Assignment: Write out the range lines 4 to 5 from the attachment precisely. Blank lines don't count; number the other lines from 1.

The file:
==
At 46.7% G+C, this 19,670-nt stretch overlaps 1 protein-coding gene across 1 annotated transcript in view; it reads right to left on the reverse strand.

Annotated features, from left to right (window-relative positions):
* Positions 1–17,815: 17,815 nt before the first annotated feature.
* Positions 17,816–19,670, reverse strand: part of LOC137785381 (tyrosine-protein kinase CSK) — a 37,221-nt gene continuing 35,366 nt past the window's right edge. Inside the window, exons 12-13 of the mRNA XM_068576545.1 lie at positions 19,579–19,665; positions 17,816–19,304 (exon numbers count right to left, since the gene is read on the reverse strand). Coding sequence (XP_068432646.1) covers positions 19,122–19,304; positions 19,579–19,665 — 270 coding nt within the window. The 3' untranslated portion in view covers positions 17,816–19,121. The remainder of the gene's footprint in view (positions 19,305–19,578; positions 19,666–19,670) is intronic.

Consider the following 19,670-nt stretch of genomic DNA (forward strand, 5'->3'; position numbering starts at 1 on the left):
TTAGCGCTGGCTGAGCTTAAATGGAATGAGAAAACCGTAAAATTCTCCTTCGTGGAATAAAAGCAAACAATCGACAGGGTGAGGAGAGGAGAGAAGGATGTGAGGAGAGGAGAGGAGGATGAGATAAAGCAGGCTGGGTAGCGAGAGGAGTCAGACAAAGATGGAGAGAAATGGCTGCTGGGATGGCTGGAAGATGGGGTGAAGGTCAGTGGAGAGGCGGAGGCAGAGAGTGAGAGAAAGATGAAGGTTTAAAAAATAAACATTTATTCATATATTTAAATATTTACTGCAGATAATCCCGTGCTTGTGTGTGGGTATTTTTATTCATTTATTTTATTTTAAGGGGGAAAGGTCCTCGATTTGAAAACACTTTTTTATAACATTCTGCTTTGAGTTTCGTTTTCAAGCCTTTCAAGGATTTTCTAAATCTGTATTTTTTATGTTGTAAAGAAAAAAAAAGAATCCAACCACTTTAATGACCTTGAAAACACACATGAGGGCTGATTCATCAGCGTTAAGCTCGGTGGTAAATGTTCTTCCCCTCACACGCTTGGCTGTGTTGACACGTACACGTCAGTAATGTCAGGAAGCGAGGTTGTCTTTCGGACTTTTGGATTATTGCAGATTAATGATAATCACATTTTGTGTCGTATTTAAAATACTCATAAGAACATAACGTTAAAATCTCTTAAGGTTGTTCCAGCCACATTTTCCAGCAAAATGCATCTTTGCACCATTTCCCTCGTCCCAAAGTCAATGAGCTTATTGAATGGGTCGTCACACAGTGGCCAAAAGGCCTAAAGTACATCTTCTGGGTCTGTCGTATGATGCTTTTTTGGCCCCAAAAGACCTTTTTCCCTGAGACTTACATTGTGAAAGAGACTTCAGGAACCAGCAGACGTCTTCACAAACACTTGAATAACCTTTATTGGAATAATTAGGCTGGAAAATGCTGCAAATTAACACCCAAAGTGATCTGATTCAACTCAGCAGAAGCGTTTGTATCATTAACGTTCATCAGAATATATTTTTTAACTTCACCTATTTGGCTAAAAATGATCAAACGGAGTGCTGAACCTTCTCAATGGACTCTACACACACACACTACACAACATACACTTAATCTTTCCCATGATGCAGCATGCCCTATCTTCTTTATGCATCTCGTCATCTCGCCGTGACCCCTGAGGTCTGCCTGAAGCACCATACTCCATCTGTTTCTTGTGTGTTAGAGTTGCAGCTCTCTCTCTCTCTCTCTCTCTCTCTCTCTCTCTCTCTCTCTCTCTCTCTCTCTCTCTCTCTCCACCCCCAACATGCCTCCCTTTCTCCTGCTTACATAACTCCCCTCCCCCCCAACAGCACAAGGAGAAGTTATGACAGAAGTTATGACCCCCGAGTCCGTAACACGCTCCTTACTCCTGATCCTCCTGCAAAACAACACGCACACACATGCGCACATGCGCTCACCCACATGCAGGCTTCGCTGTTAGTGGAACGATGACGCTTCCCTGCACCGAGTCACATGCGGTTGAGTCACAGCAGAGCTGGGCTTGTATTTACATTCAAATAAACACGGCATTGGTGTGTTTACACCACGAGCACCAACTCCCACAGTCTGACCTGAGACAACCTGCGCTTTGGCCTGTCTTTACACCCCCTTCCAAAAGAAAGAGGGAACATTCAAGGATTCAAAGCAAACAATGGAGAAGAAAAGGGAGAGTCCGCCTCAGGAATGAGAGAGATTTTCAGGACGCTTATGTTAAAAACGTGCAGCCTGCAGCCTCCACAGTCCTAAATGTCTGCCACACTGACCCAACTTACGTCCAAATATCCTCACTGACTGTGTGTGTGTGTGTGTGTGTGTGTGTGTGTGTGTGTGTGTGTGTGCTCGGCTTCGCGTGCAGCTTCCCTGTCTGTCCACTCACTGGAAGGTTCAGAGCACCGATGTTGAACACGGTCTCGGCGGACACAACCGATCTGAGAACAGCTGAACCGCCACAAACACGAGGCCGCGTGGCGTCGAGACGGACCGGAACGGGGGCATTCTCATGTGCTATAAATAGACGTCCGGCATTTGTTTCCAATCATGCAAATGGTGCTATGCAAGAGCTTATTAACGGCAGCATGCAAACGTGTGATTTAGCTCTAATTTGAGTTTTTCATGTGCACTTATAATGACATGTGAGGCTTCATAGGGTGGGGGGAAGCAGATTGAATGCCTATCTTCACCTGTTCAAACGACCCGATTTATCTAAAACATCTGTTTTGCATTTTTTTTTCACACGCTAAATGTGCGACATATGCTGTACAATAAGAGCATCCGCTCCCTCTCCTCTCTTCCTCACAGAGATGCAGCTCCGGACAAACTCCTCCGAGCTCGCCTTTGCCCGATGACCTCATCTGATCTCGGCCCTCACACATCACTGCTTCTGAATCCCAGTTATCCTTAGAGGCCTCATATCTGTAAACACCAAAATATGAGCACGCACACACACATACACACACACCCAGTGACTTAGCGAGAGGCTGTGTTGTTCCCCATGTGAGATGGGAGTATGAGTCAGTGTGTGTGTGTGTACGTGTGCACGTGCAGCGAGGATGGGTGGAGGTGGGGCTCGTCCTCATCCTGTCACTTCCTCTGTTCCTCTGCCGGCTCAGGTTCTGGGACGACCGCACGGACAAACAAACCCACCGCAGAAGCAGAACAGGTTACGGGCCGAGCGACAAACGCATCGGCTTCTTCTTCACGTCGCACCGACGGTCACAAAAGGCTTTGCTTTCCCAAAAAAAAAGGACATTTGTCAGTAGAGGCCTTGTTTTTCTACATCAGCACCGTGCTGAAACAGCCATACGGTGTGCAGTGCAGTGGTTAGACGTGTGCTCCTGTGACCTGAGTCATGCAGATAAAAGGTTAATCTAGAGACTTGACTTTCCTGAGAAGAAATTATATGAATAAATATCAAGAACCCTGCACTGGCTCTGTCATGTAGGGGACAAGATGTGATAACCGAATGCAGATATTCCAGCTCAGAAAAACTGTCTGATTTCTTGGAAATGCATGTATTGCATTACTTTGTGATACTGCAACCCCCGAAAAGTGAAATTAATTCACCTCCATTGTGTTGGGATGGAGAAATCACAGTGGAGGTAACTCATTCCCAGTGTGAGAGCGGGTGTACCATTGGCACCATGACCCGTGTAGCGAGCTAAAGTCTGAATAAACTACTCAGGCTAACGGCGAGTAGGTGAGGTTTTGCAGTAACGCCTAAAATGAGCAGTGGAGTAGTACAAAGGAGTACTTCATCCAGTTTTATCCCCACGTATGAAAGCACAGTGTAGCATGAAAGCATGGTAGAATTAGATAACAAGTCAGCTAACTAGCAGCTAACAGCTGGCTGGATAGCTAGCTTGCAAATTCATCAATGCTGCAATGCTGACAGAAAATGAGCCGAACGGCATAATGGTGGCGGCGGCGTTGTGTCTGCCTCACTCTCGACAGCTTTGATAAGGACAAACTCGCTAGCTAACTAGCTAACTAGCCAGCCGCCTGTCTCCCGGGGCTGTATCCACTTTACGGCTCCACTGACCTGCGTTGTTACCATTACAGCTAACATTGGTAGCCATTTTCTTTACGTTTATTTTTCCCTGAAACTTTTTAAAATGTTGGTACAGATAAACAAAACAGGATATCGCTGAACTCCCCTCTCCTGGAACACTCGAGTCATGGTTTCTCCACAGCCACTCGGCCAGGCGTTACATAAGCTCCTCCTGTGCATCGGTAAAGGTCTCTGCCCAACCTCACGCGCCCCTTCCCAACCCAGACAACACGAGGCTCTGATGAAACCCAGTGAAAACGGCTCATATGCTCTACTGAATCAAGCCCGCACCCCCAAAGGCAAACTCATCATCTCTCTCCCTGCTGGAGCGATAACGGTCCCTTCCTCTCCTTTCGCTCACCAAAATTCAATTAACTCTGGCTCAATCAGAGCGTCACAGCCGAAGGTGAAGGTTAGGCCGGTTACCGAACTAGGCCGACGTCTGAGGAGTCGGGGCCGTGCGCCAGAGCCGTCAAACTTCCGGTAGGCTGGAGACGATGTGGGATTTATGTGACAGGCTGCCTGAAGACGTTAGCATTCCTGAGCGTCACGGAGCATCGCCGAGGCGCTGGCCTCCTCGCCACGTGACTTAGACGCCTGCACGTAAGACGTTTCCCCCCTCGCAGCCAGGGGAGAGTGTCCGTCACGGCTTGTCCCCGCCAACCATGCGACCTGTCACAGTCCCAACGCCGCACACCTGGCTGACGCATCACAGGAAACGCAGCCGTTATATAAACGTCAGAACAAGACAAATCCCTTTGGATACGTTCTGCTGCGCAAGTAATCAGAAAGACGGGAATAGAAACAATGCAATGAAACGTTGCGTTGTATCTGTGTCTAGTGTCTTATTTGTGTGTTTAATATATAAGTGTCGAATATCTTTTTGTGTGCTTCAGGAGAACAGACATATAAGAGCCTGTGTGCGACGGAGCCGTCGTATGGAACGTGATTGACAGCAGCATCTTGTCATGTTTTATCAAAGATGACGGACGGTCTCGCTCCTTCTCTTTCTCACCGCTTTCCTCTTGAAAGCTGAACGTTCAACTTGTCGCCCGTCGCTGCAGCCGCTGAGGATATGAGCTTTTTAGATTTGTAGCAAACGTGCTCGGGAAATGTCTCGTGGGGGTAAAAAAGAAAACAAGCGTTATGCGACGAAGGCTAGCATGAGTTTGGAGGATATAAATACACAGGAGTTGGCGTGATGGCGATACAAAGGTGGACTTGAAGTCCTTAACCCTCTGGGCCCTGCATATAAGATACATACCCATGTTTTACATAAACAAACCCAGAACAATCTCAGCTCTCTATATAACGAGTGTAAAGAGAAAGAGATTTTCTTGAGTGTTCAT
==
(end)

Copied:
* Positions 17,816–19,670, reverse strand: part of LOC137785381 (tyrosine-protein kinase CSK) — a 37,221-nt gene continuing 35,366 nt past the window's right edge. Inside the window, exons 12-13 of the mRNA XM_068576545.1 lie at positions 19,579–19,665; positions 17,816–19,304 (exon numbers count right to left, since the gene is read on the reverse strand). Coding sequence (XP_068432646.1) covers positions 19,122–19,304; positions 19,579–19,665 — 270 coding nt within the window. The 3' untranslated portion in view covers positions 17,816–19,121. The remainder of the gene's footprint in view (positions 19,305–19,578; positions 19,666–19,670) is intronic.

Consider the following 19,670-nt stretch of genomic DNA (forward strand, 5'->3'; position numbering starts at 1 on the left):